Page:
WS v HS [2018] EWFC 11

Facts :

  • The parties were married for 25 years. They had three children, one of which attended a local private day school near the parties’ home.
  • W was a homemaker during the marriage. H was the CEO of a company earning c. £250,000 pa until the company went into liquidation and H became unemployed.
  • Upon separation W remained at the Former Matrimonial Home (‘FMH’) with the children and H moved into the parties’ holiday home.
  • The FMH was put on the market in 2016 for £950,000. In Autumn 2017, the parties reduced the asking price to £850,000 and received an offer for £785,000. H wished to accept the offer while W did not.
  • H issued financial remedy proceedings and made an application under Part 18 for an interim order for sale of the FMH. W resisted the application arguing that the timing and price of sale were inappropriate.
  • At first instance, the District Judge ordered an interim order sale pursuant to FPR r.20(1)(c)(v), W’s counsel having conceded that the court had jurisdiction to make such an order under this provision. W appealed.


Held, granting permission to appeal and allowing the appeal:

  • The interim order for sale was set aside. The court’s jurisdiction to make an interim order for sale did not arise from FPR r.20(2)(c)(v).
  • The court is empowered to make an interim order for sale under the following provisions of primary legislation: Section 24A in order to give effect to a legal services payment order under section 22ZA MCA 1973; Section 17 Married Women Property Act 1882; or Sections 13 and 14 of the Trusts of Land and Appointment of Trustees Act 1996.
  • In order to make an order effectively giving vacant possession under any of these routes, the court should nonetheless undertake a section 33(6) Family Law Act 1996 ‘exercise’ to establish whether property rights should properly be brought to an end (citing in approval Mostyn J. in BR v VT (2015) EWHC 2727 (Fam) at [7]).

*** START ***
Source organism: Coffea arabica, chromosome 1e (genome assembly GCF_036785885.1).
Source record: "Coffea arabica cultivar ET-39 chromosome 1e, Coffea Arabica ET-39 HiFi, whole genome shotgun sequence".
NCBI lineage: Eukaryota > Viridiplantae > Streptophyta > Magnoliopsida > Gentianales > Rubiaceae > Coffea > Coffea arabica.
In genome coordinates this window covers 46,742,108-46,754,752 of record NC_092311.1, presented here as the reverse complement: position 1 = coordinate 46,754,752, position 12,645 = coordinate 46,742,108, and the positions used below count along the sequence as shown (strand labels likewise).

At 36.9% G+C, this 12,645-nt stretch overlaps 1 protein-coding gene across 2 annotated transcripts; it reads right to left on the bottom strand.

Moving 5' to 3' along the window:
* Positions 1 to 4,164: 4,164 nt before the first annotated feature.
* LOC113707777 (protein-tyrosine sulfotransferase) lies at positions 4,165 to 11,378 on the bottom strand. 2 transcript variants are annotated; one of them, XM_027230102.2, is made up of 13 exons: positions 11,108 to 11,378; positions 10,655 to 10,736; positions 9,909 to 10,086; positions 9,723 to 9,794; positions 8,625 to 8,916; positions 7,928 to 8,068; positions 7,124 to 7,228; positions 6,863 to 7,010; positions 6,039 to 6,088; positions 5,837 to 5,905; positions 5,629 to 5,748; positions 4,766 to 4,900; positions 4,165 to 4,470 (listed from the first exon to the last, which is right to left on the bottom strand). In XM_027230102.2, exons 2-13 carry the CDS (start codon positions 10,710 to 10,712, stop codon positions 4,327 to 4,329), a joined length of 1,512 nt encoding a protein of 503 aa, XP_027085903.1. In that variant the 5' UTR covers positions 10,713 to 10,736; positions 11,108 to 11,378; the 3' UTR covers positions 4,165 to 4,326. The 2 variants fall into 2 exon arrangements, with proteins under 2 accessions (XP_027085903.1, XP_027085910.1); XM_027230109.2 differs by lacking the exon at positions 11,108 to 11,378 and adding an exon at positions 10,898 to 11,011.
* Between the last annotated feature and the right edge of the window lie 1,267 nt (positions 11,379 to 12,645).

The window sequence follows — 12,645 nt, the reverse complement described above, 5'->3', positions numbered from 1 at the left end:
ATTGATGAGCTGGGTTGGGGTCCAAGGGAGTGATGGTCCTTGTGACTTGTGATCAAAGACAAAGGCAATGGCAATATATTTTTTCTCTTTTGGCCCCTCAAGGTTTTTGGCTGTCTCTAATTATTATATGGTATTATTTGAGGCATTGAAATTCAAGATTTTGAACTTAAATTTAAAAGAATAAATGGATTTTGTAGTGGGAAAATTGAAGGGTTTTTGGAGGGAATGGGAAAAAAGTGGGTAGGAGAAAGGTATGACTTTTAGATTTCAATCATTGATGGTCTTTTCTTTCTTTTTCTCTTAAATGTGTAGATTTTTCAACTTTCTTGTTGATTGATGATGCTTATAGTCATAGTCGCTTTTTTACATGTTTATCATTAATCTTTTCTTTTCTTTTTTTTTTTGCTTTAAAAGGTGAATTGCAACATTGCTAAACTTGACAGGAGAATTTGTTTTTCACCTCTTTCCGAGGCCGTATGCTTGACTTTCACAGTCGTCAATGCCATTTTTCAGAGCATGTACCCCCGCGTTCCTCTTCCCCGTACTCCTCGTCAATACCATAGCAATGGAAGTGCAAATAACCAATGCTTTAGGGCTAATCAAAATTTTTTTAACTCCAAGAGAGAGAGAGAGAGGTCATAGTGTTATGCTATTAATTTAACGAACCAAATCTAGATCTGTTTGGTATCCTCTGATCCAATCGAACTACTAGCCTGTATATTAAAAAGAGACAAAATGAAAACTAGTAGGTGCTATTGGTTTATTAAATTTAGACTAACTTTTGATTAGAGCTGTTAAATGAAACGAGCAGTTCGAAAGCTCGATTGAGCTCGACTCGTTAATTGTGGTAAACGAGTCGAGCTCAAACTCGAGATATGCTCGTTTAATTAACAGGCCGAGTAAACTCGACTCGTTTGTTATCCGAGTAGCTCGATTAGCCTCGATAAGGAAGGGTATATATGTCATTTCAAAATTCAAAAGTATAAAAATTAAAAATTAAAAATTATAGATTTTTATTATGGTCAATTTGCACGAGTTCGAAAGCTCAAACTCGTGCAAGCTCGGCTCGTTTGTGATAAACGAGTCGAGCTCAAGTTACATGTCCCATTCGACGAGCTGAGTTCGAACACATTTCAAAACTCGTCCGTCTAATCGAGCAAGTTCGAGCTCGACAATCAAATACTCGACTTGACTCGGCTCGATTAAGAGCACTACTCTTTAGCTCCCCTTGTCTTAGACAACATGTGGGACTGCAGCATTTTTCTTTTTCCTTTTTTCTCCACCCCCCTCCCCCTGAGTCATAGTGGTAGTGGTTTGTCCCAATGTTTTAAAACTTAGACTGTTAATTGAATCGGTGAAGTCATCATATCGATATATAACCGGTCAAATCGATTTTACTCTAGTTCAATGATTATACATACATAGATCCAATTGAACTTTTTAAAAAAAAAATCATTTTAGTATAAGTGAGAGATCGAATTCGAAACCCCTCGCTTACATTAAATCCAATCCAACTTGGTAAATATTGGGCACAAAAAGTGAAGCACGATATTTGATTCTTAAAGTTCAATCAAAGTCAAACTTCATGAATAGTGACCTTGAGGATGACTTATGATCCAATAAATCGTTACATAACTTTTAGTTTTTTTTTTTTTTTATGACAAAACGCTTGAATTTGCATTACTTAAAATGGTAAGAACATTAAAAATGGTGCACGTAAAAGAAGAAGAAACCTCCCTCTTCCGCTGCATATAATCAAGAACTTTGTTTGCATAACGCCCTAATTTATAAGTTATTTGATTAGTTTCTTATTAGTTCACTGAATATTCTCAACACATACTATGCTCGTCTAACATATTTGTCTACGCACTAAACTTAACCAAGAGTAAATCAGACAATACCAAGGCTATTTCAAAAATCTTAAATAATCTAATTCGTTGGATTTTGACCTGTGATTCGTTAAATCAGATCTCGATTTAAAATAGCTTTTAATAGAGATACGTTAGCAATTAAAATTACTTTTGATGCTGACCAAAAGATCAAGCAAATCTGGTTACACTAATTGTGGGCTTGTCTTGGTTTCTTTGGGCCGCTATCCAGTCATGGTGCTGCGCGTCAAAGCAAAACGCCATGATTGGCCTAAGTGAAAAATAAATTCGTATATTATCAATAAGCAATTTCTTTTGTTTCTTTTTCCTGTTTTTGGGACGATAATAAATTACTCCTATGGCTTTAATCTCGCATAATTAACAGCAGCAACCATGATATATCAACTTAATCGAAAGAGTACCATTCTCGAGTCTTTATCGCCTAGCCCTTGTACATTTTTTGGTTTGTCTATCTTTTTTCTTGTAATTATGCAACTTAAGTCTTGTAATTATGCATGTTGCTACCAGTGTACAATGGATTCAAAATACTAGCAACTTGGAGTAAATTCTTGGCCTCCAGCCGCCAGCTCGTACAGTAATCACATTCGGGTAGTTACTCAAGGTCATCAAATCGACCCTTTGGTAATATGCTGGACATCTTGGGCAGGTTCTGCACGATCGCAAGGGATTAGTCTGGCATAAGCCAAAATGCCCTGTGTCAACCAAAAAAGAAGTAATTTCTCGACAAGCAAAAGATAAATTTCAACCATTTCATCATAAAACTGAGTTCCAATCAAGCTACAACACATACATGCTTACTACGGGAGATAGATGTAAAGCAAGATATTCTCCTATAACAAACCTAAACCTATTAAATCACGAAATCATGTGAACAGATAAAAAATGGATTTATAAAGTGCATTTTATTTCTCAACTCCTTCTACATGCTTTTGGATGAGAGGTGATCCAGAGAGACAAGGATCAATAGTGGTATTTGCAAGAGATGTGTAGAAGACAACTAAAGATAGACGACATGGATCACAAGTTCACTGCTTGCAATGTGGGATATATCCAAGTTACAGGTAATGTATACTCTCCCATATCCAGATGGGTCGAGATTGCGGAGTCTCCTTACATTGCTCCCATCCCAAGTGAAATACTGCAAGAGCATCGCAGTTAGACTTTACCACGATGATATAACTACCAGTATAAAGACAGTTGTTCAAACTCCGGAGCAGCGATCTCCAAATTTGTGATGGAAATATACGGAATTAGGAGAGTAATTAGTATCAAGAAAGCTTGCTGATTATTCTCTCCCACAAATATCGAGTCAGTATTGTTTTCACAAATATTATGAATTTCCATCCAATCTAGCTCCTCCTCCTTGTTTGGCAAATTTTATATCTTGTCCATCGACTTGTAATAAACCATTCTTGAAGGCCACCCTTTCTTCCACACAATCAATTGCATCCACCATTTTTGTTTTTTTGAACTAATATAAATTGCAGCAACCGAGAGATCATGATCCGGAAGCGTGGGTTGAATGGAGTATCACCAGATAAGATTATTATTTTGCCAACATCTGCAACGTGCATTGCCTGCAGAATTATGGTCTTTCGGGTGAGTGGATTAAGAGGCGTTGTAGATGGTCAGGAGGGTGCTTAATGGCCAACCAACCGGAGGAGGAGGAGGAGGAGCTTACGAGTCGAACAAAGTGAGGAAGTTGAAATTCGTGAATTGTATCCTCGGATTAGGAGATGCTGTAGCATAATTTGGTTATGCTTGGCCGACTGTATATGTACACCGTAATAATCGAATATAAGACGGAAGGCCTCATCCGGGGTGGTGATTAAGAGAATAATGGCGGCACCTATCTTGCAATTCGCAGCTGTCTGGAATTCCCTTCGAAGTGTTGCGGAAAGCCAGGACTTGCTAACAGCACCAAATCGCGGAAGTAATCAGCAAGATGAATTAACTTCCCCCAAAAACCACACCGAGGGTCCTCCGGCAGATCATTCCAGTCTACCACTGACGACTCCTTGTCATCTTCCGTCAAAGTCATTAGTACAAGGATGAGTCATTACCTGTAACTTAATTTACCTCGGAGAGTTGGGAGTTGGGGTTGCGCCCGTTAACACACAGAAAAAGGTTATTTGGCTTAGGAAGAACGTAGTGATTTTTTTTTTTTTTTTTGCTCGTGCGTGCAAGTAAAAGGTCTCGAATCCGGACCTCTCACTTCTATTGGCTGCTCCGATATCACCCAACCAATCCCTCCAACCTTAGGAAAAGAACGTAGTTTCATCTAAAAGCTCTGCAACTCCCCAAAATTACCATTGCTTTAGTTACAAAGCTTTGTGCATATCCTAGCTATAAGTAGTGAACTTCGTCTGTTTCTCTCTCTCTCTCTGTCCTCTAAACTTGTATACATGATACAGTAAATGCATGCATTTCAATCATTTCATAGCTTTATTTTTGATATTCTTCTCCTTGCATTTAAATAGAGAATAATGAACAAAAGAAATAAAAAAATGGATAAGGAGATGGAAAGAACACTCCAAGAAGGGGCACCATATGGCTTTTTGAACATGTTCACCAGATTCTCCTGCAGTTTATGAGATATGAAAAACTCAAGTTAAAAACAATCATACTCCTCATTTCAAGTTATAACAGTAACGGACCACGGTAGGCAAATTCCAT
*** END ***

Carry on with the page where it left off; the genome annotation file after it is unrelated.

• The fact that an order may be both practical and convenient will not and cannot engage a jurisdiction which does not exist (Wicks v. Wicks [1998] 1 FLR 470 (CA), Miller Smith v. Miller Smith [2009] EWCA Civ 1297; Joy v Joy [2015] EWHC 455 Fam; and Goyal v. Goyal [2016] EWCA Civ 792 considered).
  • The only substantive claim before the court was one made under section 23 and 24 of the MCA 1973, which specifically barred the interim relief sought by H. H’s application for interim sale, brought under a generic procedural rule, could not deliver a result which was expressly prohibited by MCA 1973.
  • It was open to H to make an application for an interim order for sale under MWPA 1882 or TOLATA 1996. However, such an application should be made formally.
  • Even if the court did have jurisdiction pursuant to FPR r.20.2(1)(c)(v), it did not have the power to order the delivery up of vacant possession. The judge had failed to undertake the s.33(6) FLA 1996 ‘exercise’ but even if he had, this could not terminate W’s occupation rights, which arose from her legal and beneficial interest in the FMH.
  • An application under FPR r.20.2(1)(c)(v) requires a two-stage test to establish (a) that there is a good reason for an interim sale and (b) that it is right in all the circumstances for the court to exercise its discretion. The judge had failed to apply this test in the instant case.